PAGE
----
One fine day in December 2015, I returned home after lonely days in my boarding residence. How fortunate was I to arrive just in time to savour one of the most enchanting cakes of my life.
Not only was it my first ever walnut cake but I believe it to be handpicked by the Divine Writer of the Universe Himself. A motorcyclist was all set for her journey towards the Karakoram Highway, but fate intervened through means of a drastic earthquake on October 26th, 2015. To be on the safer side, a friend of hers suggested she stay in Abbottabad before continuing her journey. Having never before met Juvena Huang, it was quite interesting to finally interact with a lively and joyous person as herself. Though saying goodbye was very hard, she revived love and and rekindled joy in my family by a small but invaluable present: a walnut cake from Hunza for my brother’s birthday. It was one that travelled time.
It was a handcrafted delicious piece of wonder! Its filling was of honey and walnuts, with a thicker mellow cream. This meant very long lasting freshness in cold winters. I took the cake to a few good friends when I went back to school.
It was a disappointment to munch down the last bit; I did not know if I would ever be fortunate enough to savour a cake baked in Hunza, a valley I had never in my life ventured to. Little did I know what the next Eid-ul-Fitr would bring!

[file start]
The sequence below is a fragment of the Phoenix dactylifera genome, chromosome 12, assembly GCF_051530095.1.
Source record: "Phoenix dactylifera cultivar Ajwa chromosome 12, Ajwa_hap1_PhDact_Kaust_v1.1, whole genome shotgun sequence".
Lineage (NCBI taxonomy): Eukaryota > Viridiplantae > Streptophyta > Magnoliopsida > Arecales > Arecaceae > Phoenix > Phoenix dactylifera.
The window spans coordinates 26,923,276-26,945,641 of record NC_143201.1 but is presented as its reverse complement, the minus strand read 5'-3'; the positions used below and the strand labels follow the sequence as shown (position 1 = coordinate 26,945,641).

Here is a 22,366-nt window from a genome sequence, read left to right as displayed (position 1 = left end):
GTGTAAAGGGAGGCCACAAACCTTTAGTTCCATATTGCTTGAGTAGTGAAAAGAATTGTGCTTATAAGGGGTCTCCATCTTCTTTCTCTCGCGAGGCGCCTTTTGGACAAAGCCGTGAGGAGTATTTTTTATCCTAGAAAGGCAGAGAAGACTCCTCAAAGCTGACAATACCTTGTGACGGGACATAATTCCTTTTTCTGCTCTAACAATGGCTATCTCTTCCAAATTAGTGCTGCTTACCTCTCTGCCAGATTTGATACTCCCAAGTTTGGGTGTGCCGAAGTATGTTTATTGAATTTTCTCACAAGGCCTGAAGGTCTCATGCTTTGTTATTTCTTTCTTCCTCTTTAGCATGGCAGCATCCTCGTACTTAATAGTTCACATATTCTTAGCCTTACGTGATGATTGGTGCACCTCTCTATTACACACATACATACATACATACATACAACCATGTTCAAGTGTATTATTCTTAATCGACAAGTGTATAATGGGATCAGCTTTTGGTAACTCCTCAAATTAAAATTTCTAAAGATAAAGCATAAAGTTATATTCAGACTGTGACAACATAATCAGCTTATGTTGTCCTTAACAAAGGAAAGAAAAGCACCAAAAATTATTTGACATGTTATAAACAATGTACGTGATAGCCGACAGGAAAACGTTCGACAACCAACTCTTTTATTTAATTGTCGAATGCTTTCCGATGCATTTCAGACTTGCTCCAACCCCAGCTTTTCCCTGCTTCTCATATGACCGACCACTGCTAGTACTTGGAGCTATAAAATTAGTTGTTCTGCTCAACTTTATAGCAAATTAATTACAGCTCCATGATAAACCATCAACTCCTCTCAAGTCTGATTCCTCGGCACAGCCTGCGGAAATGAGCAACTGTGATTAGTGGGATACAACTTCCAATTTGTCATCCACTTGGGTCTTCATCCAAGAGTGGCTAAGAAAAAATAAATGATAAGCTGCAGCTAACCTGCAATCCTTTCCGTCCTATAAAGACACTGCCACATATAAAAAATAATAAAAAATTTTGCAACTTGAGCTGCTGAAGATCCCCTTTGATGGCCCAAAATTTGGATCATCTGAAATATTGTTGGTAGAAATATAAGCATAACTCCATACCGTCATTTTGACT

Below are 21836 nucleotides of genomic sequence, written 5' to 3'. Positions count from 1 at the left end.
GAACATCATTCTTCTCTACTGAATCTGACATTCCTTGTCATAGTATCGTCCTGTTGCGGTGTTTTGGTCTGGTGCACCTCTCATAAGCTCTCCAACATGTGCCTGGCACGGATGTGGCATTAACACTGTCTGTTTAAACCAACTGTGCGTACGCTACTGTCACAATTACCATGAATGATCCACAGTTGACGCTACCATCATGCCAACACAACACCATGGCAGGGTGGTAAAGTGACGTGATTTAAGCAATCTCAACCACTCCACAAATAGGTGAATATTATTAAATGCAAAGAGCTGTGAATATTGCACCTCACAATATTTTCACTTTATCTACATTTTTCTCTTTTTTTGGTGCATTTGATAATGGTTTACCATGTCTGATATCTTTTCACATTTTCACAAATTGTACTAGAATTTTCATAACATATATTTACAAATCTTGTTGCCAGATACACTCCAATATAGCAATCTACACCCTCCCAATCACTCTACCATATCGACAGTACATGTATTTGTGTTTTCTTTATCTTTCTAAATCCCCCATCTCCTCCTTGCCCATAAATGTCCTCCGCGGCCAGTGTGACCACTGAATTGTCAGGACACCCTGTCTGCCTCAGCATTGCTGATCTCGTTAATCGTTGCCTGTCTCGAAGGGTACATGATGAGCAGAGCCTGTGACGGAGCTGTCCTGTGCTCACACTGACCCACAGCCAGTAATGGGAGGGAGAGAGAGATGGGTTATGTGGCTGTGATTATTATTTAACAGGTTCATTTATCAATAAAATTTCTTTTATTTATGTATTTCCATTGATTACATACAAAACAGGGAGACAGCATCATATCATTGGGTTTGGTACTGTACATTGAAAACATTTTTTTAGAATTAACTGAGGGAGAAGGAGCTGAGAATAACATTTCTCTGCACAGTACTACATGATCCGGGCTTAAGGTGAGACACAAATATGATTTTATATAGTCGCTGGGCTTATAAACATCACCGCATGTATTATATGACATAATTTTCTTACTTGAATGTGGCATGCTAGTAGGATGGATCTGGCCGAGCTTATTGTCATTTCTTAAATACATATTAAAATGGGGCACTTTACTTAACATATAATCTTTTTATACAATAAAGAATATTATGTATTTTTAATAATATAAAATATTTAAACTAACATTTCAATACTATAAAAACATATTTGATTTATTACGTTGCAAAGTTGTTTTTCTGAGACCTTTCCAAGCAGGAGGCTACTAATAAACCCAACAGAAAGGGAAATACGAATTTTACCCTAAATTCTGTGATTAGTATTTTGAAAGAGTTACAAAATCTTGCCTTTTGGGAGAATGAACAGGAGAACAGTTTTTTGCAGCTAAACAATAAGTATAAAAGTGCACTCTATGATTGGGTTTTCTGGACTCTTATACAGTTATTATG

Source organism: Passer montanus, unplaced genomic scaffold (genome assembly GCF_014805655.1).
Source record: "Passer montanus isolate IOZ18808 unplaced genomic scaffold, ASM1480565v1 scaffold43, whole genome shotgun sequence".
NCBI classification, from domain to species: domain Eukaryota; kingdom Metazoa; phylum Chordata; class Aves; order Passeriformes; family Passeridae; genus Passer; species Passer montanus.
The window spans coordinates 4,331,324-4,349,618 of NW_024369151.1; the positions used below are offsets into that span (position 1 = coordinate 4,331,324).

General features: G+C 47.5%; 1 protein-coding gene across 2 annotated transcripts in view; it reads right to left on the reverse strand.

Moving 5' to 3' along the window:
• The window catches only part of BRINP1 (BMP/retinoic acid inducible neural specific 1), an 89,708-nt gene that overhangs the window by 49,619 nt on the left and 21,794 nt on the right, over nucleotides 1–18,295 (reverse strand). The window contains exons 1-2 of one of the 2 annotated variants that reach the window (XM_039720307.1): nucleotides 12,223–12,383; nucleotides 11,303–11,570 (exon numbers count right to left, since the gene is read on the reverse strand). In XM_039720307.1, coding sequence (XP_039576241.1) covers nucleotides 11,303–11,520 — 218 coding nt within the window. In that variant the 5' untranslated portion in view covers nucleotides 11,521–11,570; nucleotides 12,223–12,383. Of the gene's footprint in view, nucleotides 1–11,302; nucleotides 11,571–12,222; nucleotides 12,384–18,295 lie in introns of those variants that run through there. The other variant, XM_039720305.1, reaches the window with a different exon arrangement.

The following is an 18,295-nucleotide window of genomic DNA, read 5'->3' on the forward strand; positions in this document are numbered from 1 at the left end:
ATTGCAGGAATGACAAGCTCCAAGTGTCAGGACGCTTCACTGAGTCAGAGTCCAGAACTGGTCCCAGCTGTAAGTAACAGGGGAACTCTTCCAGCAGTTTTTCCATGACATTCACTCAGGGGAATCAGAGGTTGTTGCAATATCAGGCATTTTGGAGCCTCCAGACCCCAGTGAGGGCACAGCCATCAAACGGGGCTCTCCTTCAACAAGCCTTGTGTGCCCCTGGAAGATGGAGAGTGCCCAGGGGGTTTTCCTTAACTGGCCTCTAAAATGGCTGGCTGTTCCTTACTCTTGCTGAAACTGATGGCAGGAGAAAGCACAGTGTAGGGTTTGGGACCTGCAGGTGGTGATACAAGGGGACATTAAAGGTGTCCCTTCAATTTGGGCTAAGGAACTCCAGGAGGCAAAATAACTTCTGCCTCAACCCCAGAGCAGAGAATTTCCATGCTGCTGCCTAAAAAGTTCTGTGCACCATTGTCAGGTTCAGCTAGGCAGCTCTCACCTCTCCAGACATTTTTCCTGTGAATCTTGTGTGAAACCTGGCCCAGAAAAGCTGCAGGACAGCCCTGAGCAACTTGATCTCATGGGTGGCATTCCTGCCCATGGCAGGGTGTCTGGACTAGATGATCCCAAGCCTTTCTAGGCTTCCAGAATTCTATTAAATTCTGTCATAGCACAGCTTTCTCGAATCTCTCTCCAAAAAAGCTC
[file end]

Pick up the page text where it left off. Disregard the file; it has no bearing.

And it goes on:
On the third day of the Muslim festival, my family alongside my aunts, uncles and cousins set out on a road trip spanning from Abbottabad till remote areas of Gilgit, Baltistan. I like to call it the land of naked mountains and embellished skies! For our first night we stayed at Gilgit, but the very next day we left for Hunza Valley: a serene valley surrounded by the snowcapped Rakaposhi mountain and the astonishingly vertical peaks of Lady Finger.What lies within- magnificent forts, gracious hosts and delectable food- truly won my heart. Top of the list was the enchanting Walnut Cake.
After a hike upto the legendary Fort Baltit in Karimabad (which I will talk about in another entry), my cousins and I were worked up and starving! Lucky for us, we found a little wooden cafe which stood three-stories tall. We were ushered to the second floor- where the kitchen and the actual cafe was. The rest of the floors were dining areas. There were shelves on the second floor stacked to the top with local handmade apricot jam and apricot oil. The dining itself was on local moorha( dwarf heighted stools made of wood and twine) as well as modern wooden chairs surrounding rouble tables.
Fascinated by the unique beauty of the cafe, I made my way to the cafe food shelf. I eyed all that the small kitchen had to offer. And there, resting in its great majesty sat a piece of wonder I never thought I’d see again: the enchanting walnut cake!
Here it was, sitting on the shelf, mighty and mystical as if having travelled from a cold winter to a blooming summer. After a short wait,I dived into my time-travelling cake and ate it away, bit by bit. My accomplice this time was the Hunza Tea: locally brewed herbal tea with a tinge of honey for sweetness.
(To those wondering, the wooden cafe was Cafe De Hunza at Karimabad. They offer both the walnut cake and Hunza tea.)